So much stuff to mark. So many ways to mark it. Students ask all the time what each of the different mark types (i.e. Urgent, Current, and Past) mean, when they should use each, and when (if ever) they should move a learned topic from one to another. So allow me to quickly clarify exactly how you should approach marking topics.
First, the basics: Marking a topic is how you tell Firecracker that you have already learned that topic. Not that you’re going to learn it. Not that you want to learn it. That you have already learned it in the past, whether that was earlier this morning in class or months ago during last semester.
Why is this distinction important? Well, marking a topic as learned unlocks all of the Firecracker review questions that are related to that topic, allowing them to begin showing up in your daily review tasks. Since it’s inefficient (and wildly frustrating) to spend time reviewing something that you never really learned, it’s important to wait until you have done so (whether in a class lecture, your textbook, a YouTube video, etc.) before marking it in Firecracker.
With that out of the way, what’s the best process for marking something? Generally, a good approach when marking new topics is to immediately read the topic summary and then answer the related review questions. That way the questions get added to your stack with at least an early indication of your comfort, and it ensures you’ve at least read the concepts that are covered in all of the questions. You still might come across questions that you aren’t familiar with; in those instances, you should mark them as a 1 and re-read the topic summary later.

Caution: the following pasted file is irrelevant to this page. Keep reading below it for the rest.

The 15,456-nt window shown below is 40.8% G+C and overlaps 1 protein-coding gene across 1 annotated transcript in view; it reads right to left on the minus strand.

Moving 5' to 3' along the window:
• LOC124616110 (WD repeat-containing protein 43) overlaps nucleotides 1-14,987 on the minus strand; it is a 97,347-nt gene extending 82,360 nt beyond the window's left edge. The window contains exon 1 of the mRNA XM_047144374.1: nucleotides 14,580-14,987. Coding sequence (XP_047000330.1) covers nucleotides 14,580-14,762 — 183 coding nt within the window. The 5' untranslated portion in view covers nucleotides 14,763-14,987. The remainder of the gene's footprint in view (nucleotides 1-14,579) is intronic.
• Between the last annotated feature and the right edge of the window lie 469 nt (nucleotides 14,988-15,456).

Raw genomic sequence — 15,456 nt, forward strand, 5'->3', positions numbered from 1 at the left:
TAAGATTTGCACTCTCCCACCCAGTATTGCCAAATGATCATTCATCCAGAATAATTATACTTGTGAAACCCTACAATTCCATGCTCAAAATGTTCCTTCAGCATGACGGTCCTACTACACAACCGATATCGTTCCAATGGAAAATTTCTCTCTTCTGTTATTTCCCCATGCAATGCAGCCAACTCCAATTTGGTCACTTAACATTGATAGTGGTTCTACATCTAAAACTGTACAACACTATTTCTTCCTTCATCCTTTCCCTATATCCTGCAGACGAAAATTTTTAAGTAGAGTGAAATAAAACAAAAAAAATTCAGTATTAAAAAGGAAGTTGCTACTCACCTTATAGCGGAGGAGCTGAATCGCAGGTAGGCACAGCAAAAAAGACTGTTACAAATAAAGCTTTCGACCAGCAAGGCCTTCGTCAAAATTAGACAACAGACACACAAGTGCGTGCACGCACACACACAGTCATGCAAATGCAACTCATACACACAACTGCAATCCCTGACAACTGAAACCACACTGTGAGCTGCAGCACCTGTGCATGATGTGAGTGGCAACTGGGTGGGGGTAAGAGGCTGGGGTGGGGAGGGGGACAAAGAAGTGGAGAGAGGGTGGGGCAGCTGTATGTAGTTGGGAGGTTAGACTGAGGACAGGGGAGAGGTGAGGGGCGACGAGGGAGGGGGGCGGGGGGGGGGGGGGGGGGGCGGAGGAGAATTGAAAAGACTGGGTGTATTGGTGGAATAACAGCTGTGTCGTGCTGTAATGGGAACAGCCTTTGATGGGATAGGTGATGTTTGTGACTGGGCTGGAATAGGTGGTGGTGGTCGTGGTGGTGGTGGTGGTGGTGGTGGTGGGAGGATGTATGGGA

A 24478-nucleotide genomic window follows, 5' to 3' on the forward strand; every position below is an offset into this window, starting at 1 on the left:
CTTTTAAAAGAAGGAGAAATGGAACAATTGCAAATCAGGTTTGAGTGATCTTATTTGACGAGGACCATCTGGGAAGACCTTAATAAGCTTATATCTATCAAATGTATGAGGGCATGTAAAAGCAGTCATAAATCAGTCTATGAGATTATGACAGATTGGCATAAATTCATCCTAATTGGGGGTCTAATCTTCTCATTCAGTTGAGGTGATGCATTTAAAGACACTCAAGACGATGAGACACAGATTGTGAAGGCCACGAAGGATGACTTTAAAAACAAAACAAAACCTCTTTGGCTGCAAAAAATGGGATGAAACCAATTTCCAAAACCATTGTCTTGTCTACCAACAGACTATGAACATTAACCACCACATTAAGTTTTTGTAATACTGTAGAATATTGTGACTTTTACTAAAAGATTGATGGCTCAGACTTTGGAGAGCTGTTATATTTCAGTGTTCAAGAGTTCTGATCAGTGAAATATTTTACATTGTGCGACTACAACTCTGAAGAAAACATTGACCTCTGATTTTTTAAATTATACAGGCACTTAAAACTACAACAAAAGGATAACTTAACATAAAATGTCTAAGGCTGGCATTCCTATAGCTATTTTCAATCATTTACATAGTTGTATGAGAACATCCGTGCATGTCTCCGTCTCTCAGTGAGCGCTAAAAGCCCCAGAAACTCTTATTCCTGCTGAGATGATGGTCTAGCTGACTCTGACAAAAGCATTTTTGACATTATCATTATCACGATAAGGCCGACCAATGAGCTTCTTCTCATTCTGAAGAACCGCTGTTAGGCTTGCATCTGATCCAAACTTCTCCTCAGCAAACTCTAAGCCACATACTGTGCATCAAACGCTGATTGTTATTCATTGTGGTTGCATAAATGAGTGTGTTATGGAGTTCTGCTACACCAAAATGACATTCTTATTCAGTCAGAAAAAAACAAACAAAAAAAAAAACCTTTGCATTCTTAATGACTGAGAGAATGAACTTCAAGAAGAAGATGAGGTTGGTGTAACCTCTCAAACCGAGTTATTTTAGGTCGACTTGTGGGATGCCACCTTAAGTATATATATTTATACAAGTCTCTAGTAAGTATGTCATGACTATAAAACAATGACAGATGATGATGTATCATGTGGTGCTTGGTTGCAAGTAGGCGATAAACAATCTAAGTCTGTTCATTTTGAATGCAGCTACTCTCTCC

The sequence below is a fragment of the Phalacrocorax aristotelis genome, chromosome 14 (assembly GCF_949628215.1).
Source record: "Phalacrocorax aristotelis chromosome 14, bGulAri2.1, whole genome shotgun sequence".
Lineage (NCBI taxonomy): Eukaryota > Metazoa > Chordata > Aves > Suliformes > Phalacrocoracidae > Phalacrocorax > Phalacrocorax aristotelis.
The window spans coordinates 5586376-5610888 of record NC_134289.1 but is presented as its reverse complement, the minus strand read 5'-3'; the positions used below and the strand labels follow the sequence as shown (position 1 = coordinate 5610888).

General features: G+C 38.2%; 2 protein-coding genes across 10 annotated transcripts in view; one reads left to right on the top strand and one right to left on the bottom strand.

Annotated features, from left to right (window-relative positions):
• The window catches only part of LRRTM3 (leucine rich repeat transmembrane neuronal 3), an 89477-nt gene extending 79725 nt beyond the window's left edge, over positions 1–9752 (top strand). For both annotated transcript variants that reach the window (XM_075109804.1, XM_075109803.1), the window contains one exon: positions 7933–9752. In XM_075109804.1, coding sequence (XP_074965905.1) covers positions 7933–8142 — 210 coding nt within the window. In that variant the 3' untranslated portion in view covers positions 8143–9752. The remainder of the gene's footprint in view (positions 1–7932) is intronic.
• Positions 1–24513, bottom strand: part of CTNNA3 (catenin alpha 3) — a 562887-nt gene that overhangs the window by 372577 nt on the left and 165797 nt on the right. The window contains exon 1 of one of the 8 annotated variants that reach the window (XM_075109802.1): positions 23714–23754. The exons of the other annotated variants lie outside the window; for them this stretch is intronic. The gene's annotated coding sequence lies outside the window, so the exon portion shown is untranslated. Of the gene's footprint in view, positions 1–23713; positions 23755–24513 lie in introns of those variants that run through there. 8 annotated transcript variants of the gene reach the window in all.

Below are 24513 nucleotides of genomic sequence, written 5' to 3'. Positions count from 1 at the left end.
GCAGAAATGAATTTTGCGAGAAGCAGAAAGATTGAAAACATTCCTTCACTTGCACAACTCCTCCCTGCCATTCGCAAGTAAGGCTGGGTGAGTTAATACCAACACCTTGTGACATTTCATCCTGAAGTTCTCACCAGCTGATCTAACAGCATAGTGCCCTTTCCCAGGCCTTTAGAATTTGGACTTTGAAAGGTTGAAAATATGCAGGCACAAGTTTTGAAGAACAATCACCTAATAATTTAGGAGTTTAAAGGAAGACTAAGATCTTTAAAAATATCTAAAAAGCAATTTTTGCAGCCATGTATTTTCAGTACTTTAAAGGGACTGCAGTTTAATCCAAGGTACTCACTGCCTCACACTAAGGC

Now that you’re ready to mark a topic, which type of mark should you use? Well, you can think of Urgent, Current, and Past as different buckets, within which you are sorting all of the topics you have learned throughout med school based on how important each individual topic is to you in the short-term foreseeable future. Your daily review tasks will typically be made up of a blend of questions from each of these buckets, with Urgent topics prioritized over Current topics, which are further prioritized over Past topics.
It’s important to understand that these are purposely general terms, designed to allow for a certain degree of flexibility, while still prioritizing topics accurately and ensuring that everything you have learned is seen again at some point in the future so as to stay fresh in long-term memory. As such, most topics that you learn will usually be categorized as each of these different mark types over the course of your studying as their short-term importance changes. A common trajectory for a topic over time might look like this: Current when you first learn it in class, Urgent right before an exam that covers the topic, Past once you’re done with the related course, and Current again once you start dedicated board prep.
So to summarize, here’s a great way to approach marking new topics that you’ve learned:
- Find the topic in the Study Something Specific tab.
- Read the entire topic summary.
- Mark the topic with the relevant mark type (more on this below) based on how important the material is in the short term.
- Immediately answer the related review questions.
- Rejoice in having taken another small step toward your goal.
Hope that helps, but let us know if you have any questions: [email protected].